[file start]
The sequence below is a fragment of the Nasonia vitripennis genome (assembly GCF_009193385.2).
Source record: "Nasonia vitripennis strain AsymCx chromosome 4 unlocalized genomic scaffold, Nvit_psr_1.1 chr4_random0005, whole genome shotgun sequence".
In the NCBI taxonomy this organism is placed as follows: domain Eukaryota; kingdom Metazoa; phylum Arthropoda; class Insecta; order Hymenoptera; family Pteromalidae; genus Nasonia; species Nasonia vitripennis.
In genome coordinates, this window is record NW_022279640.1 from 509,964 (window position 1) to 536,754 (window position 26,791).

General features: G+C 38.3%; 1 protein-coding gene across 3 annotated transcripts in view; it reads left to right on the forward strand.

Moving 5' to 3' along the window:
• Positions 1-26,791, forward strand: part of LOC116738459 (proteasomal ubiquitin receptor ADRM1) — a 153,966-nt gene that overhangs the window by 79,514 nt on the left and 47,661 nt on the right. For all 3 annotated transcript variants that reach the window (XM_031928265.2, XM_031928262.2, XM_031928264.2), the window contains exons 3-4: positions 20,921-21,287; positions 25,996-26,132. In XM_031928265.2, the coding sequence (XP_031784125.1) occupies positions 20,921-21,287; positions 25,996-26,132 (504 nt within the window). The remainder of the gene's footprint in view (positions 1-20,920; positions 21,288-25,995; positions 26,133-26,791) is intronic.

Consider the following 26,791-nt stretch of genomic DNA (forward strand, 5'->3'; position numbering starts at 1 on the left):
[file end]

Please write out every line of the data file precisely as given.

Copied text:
The sequence below is a fragment of the Nasonia vitripennis genome (assembly GCF_009193385.2).
Source record: "Nasonia vitripennis strain AsymCx chromosome 4 unlocalized genomic scaffold, Nvit_psr_1.1 chr4_random0005, whole genome shotgun sequence".
In the NCBI taxonomy this organism is placed as follows: domain Eukaryota; kingdom Metazoa; phylum Arthropoda; class Insecta; order Hymenoptera; family Pteromalidae; genus Nasonia; species Nasonia vitripennis.
In genome coordinates, this window is record NW_022279640.1 from 509,964 (window position 1) to 536,754 (window position 26,791).

General features: G+C 38.3%; 1 protein-coding gene across 3 annotated transcripts in view; it reads left to right on the forward strand.

Moving 5' to 3' along the window:
• Positions 1-26,791, forward strand: part of LOC116738459 (proteasomal ubiquitin receptor ADRM1) — a 153,966-nt gene that overhangs the window by 79,514 nt on the left and 47,661 nt on the right. For all 3 annotated transcript variants that reach the window (XM_031928265.2, XM_031928262.2, XM_031928264.2), the window contains exons 3-4: positions 20,921-21,287; positions 25,996-26,132. In XM_031928265.2, the coding sequence (XP_031784125.1) occupies positions 20,921-21,287; positions 25,996-26,132 (504 nt within the window). The remainder of the gene's footprint in view (positions 1-20,920; positions 21,288-25,995; positions 26,133-26,791) is intronic.

Consider the following 26,791-nt stretch of genomic DNA (forward strand, 5'->3'; position numbering starts at 1 on the left):